The questions of how social capital is measured and how it is generated have received ample
attention in recent years. This article is an attempt at making a modest contribution towards
addressing these issues and specifically also as a contribution from the fields of Liturgical and
Ritual Studies. It is argued that commensality can be taken as both lens/barometer with regard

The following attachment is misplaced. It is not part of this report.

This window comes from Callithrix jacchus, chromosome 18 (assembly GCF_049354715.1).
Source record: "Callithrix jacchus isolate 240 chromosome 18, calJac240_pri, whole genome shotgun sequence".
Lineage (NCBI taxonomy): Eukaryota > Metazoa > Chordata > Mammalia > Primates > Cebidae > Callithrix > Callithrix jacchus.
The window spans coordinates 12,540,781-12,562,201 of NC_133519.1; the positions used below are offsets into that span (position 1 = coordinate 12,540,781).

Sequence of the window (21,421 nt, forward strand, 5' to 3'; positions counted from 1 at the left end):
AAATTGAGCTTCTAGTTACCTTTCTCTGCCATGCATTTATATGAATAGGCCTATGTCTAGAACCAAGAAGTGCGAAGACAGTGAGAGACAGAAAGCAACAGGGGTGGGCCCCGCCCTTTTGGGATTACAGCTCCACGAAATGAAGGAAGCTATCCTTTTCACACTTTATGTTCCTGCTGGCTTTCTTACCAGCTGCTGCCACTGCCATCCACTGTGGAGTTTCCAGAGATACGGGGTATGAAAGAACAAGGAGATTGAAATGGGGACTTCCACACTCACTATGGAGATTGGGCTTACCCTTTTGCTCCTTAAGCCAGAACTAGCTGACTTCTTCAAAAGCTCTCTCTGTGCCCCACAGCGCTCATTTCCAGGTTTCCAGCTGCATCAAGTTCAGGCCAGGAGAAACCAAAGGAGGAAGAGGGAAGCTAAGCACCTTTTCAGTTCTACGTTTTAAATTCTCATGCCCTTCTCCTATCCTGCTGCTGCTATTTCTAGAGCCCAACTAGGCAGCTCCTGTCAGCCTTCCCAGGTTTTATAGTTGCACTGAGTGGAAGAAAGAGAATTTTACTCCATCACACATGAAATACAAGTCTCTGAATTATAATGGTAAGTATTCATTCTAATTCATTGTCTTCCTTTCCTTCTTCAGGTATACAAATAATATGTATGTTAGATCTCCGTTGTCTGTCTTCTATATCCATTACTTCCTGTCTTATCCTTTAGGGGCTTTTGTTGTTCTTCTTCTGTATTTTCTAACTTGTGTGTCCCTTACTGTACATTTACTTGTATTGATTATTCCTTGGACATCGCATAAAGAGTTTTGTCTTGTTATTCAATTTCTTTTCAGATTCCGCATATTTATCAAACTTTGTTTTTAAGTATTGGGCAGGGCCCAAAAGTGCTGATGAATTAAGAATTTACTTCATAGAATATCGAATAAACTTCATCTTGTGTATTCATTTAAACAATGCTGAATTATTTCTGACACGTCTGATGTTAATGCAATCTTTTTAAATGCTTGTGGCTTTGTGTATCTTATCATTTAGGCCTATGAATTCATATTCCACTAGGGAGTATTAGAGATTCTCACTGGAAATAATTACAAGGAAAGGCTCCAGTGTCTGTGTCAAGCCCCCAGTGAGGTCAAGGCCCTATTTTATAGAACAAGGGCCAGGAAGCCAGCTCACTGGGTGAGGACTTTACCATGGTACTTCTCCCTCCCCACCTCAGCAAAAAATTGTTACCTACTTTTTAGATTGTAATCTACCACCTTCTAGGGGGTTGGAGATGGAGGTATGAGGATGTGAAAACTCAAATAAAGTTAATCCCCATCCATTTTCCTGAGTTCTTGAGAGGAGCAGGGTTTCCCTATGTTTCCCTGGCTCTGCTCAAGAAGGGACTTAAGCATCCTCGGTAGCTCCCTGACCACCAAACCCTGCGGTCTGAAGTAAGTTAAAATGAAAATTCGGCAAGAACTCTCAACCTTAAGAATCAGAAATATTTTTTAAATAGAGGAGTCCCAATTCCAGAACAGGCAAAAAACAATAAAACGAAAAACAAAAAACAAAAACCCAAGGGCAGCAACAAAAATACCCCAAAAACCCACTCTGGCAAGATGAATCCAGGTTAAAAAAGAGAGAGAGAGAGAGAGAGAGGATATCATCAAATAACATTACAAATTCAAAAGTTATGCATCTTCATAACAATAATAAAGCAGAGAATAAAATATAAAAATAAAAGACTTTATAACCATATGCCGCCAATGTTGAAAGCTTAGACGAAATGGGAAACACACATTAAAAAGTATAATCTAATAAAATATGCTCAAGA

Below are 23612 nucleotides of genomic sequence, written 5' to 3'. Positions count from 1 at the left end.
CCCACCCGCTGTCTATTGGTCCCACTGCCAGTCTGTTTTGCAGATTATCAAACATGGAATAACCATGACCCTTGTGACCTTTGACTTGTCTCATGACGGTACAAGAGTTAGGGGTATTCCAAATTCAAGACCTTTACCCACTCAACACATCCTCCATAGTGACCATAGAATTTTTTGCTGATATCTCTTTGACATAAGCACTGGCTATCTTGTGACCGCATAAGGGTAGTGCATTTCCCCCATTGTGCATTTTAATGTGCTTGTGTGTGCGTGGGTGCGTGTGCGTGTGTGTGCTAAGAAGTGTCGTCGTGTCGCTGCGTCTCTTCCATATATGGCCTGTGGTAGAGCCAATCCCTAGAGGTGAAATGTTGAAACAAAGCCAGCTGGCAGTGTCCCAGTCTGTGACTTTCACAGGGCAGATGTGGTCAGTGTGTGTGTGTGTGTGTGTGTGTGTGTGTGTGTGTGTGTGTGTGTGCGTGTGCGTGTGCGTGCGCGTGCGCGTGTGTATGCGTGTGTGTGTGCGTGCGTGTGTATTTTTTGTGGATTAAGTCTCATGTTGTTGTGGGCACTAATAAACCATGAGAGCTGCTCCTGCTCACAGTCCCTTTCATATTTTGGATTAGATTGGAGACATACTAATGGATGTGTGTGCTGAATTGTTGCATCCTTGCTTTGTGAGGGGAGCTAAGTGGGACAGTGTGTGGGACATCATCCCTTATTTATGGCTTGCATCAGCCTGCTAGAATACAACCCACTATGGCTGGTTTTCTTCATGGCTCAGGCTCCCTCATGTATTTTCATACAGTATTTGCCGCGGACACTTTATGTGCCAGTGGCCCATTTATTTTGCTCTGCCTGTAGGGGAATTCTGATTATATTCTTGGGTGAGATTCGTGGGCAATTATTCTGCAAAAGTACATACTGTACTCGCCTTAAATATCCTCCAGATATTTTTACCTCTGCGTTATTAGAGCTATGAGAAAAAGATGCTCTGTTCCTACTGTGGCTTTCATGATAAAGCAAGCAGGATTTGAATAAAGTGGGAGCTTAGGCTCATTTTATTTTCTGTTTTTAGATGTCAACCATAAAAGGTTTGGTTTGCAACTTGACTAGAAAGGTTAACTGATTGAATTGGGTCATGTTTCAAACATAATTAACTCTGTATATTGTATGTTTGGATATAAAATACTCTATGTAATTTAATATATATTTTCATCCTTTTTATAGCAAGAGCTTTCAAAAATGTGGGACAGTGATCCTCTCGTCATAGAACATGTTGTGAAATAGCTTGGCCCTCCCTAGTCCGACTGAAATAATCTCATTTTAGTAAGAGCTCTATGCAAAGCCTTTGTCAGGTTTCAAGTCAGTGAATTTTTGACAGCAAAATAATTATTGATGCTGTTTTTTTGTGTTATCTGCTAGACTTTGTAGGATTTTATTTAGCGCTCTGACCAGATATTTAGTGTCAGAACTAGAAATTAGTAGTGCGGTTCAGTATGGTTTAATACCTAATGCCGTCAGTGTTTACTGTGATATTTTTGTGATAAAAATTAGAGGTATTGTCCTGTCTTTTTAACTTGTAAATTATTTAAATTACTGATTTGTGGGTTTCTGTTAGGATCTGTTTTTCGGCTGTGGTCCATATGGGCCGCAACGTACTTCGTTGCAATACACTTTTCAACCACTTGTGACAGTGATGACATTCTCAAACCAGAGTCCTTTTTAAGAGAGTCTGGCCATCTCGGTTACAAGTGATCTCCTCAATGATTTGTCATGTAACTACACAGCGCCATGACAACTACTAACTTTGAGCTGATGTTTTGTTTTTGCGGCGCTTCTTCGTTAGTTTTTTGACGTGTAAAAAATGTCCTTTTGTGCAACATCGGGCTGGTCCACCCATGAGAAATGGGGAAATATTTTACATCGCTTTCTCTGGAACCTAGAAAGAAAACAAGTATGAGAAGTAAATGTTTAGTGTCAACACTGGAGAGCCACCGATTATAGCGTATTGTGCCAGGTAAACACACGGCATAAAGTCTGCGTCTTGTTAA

to the presence or absence of social capital, as well as being a potential generator of social capital. In order to arrive at this conclusion regarding food and the eating habits of humankind, the phenomenon of commensality and its relation to social capital is approached here from three different angles, namely Social Anthropology, New Testament Studies and Ethnography.